Thank you for enjoy­ing and remind­ing me to credit Al-Mounzer. :)

    • Hyper­Ac­tiveX

      My plea­sure, entirely, dear friend.

      And you’re right — Salilda’s under­stand­ing and use of the West­ern Clas­si­cal idiom is prob­a­bly the most pro­found. But when it comes to Jazz, I believe S D does a mag­nif­i­cent job. His use of wind and brass instru­ments such as sax­o­phone and clar­inet (mostly used in tra­di­tional jazz) is just mar­velous! Two songs come to mind: (1) Ek ladki bheegi bhagi si from Chalti ka naam gaadi (note the use of xylo­phone, gui­tar and wind and brass instru­ments) and (2) Roop tera mas­tana from Arad­hana (note the use of accor­dion, xylo­phone and sax).

      • Mahen­dra

        If I were refer­ring to Jazz influ­ence, I would have men­tioned only SD 😀

        Thank you for tak­ing the effort to share these SD jew­els. I’m extremely grate­ful. SDda was instru­men­tal (ha ha) in bring­ing Jazz to main­stream Hindi film music. I sus­pect he had not insignif­i­cant encour­age­ment from his son! :)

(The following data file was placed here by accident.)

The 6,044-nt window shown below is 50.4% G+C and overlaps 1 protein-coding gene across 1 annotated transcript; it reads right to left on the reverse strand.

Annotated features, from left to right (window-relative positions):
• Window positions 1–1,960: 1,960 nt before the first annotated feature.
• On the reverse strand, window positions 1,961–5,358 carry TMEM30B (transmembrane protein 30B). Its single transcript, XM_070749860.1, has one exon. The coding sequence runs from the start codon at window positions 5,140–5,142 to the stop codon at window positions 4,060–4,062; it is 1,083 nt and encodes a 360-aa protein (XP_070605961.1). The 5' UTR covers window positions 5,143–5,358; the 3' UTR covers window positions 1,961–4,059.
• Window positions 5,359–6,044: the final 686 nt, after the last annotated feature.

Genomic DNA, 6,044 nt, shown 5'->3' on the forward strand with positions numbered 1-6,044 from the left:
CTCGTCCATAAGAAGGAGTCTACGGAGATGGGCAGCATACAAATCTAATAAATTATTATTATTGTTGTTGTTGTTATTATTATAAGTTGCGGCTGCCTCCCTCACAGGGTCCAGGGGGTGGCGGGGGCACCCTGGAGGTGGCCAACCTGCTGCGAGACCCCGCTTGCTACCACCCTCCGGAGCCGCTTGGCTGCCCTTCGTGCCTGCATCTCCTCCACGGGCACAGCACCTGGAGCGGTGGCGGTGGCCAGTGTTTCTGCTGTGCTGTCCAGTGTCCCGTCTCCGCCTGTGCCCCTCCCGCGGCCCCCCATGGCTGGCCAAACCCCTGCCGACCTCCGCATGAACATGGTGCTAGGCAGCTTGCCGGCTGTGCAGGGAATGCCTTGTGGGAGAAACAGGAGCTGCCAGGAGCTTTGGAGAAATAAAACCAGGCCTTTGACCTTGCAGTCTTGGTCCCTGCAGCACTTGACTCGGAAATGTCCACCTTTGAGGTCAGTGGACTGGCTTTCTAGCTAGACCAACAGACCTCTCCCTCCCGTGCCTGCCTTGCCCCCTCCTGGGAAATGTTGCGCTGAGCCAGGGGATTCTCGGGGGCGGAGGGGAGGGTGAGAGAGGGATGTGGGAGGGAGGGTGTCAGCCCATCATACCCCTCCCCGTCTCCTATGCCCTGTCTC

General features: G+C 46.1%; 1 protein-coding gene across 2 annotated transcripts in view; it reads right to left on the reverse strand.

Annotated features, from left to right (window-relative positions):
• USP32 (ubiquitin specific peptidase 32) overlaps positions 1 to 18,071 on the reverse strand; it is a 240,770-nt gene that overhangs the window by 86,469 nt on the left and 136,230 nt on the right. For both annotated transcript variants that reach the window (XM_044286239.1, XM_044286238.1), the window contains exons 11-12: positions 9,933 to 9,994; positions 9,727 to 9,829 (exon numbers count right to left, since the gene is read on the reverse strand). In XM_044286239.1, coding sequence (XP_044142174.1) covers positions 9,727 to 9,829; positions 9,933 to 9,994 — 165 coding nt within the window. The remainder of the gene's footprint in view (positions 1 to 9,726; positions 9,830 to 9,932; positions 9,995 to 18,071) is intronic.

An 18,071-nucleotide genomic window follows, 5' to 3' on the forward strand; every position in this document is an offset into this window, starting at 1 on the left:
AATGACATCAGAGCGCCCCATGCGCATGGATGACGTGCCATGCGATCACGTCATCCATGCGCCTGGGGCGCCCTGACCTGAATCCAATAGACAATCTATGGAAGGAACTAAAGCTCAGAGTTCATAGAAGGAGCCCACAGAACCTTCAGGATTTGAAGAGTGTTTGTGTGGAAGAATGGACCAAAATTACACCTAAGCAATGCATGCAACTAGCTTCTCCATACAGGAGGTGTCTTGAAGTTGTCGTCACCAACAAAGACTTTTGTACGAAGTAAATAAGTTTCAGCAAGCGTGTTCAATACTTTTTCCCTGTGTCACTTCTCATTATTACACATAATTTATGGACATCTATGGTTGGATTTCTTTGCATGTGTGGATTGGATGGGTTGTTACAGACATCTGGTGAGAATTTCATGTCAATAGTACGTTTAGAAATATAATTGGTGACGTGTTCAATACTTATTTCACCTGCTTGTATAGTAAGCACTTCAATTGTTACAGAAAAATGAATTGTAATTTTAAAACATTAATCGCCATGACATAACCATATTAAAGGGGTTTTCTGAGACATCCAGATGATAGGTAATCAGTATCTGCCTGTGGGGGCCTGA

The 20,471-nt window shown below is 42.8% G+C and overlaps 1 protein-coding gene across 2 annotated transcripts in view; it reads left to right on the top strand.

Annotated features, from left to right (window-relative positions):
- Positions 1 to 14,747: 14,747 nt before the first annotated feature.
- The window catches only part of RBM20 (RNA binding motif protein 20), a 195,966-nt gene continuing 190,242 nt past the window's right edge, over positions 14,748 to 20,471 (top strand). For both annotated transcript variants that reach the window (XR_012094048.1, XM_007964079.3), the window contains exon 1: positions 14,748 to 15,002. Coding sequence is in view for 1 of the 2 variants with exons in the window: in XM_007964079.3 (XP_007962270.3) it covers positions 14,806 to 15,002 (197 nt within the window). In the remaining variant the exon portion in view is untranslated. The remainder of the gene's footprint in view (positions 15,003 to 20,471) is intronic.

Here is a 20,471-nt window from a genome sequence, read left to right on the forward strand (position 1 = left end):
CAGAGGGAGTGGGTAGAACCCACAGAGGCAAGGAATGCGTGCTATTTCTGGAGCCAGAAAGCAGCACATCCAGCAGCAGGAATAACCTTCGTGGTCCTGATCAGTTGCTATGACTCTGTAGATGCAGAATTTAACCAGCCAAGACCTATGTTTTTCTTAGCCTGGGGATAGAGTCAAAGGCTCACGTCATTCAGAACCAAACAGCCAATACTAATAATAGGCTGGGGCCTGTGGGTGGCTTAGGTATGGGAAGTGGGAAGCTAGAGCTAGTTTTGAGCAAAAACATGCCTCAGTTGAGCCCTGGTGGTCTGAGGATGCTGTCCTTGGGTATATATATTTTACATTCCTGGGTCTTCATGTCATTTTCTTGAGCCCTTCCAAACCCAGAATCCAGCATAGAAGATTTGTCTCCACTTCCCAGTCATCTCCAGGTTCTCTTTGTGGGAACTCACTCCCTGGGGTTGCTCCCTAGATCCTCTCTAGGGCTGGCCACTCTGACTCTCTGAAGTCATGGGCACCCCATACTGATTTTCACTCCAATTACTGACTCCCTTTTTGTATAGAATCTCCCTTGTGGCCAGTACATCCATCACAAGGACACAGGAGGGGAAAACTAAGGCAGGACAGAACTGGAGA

• tiku­li­cious

    He gives me a sun… he gives me
    A sum­mer and a flock of swallows

    Thank you for bring­ing her music to our world. I lis­tened to it once and then again. Eyes closed, speak­ers on. The music seeps through you and lifts you to the deserts of Ara­bia. It is a Rumi expe­ri­ence. Love ‚music and ethe­real expe­ri­ence of a mys­ti­cal kind. I have lis­tened to a lot of Ara­bic music espe­cially Iran­ian music , whirling dervish and oth­ers. extremely enrich­ing expe­ri­ence.
    This song reminded me of a poem I wrote long ago. Sharin it with you

    Do lis­ten to Dal­ida ‚she was from Egypt. A soul­ful singer.One of the first singers to break through the bar­rier sep­a­rat­ing Arab and West­ern musics. She com­mit­ted sui­cide in 1987. A lonely life. Salma ya salama is one of her most known songs.

    Plea­sure to read your post. Thanks again.

    • Mahen­dra

      Thank you! Will lis­ten to Dal­ida at leisure. Much appreciated!

  • Atul Kar­markar

    Thank you for the intro­duc­tion to this piece of sheer bril­liance! Loved it :)

    • Mahen­dra

      My plea­sure, Sir. Glad you enjoyed it.

  • komal yadav

    Thanks for shar­ing this.She sings bet­ter than lata mangeshkar.

    • Mahen­dra

      My plea­sure, thank you! Bet­ter than Lata? Ha ha! :)

  • Abdul­lah Mughram

    You have for­got­ten one per­son whom also deserves some credit, and that is the poet who wrote these words. His name is Nizar Qab­bani.
    He writes great love poetry, because he knows what true love is. 

    • Mahen­dra

      Thank you, Abdul­lah! No, I didn’t for­get, I just didn’t know who the poet was…appreciate your help!